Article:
Steel Posts – Duragal vs H.D. Galv

The Duragal steel post vs the Hot Dipped Galvanised steel post battle is a long-standing grudge match between two steely contenders. Which steel post is better for your house project? Get the full blow-by-blow battle breakdown here.

The Battleground

Whether your project is a new house or an extension, if you are building a timber floor above ground, there’s a chance you’ll encounter the Duragal vs H.D. Galvanised steel stump battleground.

It’s not an easy battleground either. At stake are cost, longetivity, durability, corrosivity, availability and a whole host of other “itties” that cloud the decision process.

Steel columns under a house
Steel stumps under a house

Quite often steel stumps are open to the environment, easily seen but often ignored. The steel stump battleground is a forest of columns stretching from concrete footings to the underside of timber floor frames.

Steel column lengths can vary from less than 300mm to more than 5 metres. The columns support floors, walls roofs, belongings and families. They are the critical support structure for our buildings. That’s why it is crucial you and your construction team make the right decision.

The Villain!

The villain of the battleground is corrosion. Rust. Steel cancer. Iron oxide. FeO2.

Steel’s affinity for water and oxygen is like red wine to a musketeer. Corrosion is the downfall of shiny steel stumps and the kryptonite of steel’s super strength. How can you protect yourself and your property?

The Hero!

Fortunately there is a hero: Standing between steel and evil corrosion is steel’s shiny coat of armour: Zinc.

When applied as a molten coating onto steel, zinc becomes the hero – bonding onto the steel surface and forming an impenetrable surface that staves off steel’s weakness to water and oxygen.

But steel has a choice that it must make before the battle: It must choose from a range of armours –  It must choose an armour that is light enough to be inexpensive yet strong enough to outlast the battle.

Behold the contenders!

Weighing in at 100g of zinc coating per square meter is DuraGal, marketed and sold by OneSteel. The lightest (and cheapest) of brand4the galvanised coatings, the zinc armour is only applied to the external surface of square (SHS) and round (CHS) column sections. The internal surface of DuraGal is a painted finish measuring only 35 micrometers (that’s 35 thousandths of a millimetre) thick.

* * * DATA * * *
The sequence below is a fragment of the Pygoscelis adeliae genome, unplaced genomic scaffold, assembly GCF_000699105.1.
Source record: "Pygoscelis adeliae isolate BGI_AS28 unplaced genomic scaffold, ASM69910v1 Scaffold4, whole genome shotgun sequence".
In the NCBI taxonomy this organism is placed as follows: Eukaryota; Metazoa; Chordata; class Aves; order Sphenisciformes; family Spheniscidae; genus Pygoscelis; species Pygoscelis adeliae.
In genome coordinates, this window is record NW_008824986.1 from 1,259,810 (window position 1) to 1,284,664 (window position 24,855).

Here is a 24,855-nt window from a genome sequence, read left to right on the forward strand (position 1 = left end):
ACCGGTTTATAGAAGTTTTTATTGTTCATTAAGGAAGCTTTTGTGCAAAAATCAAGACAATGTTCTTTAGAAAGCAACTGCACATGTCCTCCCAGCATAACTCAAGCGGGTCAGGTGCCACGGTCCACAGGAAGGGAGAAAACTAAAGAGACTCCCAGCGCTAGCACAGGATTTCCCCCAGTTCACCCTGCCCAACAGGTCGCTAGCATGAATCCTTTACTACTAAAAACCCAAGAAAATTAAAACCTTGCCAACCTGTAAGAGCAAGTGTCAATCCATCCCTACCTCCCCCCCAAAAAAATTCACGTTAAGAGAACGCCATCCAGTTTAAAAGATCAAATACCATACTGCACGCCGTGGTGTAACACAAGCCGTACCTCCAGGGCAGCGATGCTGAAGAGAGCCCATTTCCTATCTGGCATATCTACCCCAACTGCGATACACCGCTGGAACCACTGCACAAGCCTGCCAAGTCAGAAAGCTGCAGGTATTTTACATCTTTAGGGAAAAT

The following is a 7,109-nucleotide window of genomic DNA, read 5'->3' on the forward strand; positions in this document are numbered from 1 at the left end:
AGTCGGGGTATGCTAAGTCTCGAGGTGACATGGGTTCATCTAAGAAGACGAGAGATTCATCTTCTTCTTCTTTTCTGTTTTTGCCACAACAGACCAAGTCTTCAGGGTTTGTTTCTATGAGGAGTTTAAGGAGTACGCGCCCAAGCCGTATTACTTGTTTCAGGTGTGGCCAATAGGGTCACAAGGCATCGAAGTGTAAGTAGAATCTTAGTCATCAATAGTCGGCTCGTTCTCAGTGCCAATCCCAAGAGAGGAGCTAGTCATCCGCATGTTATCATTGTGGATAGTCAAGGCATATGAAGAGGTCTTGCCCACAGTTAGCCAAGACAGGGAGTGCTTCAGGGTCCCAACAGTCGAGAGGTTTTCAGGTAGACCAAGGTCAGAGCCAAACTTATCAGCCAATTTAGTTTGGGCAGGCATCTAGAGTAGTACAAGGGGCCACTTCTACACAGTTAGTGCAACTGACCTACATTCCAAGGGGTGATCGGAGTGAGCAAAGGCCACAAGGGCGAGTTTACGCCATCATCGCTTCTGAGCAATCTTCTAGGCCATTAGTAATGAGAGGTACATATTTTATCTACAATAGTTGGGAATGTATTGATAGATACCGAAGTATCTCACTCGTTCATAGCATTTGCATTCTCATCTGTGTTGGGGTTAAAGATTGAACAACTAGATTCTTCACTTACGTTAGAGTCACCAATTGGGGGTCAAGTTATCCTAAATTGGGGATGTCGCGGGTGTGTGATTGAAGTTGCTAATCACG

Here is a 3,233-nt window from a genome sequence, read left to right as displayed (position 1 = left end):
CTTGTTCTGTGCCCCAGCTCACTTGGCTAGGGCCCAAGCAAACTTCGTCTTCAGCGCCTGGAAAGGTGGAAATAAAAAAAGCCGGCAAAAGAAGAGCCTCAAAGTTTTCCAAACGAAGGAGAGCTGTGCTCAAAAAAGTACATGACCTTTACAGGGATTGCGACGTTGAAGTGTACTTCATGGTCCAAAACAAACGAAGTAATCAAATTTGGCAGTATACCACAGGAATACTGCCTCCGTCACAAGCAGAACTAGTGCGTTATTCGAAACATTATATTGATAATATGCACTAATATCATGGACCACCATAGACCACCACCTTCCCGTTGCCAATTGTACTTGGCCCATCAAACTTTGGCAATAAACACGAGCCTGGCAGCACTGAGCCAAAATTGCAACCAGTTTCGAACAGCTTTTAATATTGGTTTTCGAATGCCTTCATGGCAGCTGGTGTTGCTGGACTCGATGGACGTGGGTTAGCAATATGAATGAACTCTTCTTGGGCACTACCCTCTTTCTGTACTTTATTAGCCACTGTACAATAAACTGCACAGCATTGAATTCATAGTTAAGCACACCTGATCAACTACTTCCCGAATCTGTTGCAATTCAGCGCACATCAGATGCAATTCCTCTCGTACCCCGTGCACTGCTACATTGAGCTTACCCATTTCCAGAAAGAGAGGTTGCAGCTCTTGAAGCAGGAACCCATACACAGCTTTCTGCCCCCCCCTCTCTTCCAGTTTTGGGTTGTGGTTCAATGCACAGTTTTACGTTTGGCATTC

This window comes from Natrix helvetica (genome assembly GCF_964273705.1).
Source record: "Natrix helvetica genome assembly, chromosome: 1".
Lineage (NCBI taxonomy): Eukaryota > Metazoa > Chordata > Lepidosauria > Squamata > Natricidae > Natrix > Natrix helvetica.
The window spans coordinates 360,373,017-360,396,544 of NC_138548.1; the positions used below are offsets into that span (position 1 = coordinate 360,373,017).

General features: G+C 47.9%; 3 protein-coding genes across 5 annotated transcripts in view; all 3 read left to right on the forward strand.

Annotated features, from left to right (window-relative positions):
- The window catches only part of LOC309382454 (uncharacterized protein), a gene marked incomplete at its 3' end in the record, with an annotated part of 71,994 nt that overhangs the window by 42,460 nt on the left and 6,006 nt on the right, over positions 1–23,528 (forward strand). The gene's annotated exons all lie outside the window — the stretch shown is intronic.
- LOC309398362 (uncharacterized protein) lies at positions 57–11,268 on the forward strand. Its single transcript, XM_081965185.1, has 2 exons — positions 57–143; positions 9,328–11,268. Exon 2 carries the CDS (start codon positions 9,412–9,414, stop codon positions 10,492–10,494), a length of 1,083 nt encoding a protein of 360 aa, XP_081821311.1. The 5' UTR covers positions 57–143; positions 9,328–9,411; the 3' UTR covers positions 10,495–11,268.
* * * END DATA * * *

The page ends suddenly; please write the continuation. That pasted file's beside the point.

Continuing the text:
Our next contender: Weighing in at 100g of zinc per sqimagesuare metre on inside and outside faces of box and round column sections is DuraGal Plus. It’s a better option than Duragal because the inside surface has a zinc coating too but it is slightly more expensive.

Finally, our superhero: Hot Dip Galvanising. Weighing in Galvanisedat a hefty 500 grams of zinc per square metre inside and out, H.D. Galvanised steel has the heaviest, strongest coat but is also the most expensive.

The Steel Stump Battle

It’s a fierce battle. What is the best thickness of galvanising for your project?

That’s a decision for you, your structural engineer and builder to make.

The Provisos

There’s a couple of issues you should be aware of:

It is well known in the construction industry that DuraGal steel and the chemicals in concrete react and fail the thin galvanised coating on DuraGal steel prematurely.

Corrode steel column
Duragal steel in contact with the ground will corrode

If you are casting DuraGal steel into a concrete footing, ask your structural engineer to document the precaution you need to take specific to your situation.

References

We used the following websites to compile this article.

4 thoughts on “Steel Posts – Duragal vs H.D. Galv”

  1. Kane,

    I fully agree with this document. Durgal in soil, is like having a Tissue Paper for a Rain Coat.

    As a Forensic Structural Engineer, I have seen too many failures to allow Durgal to be in contact with soil. A SHS may last 5 years, and not 50 Years.

  2. What would be the effect of including a simple layer of damp proof course stocking/sock…between the durogal post and it’s stump or other such support surface? whaddya mean they don’t make’em?

  3. I had a Welding contractor weld 10mm Baseplates to my Steel House stumps and Verandah Posts.
    The Duragal is 3.5mm thick and the stumps are around 1300mm long.
    He sprayed cold Galv over the plates and the welding.

    He assures me that this will be there for 70 years.

    Does anyone have an opinion on this.?

Leave a Reply

Your email address will not be published. Required fields are marked *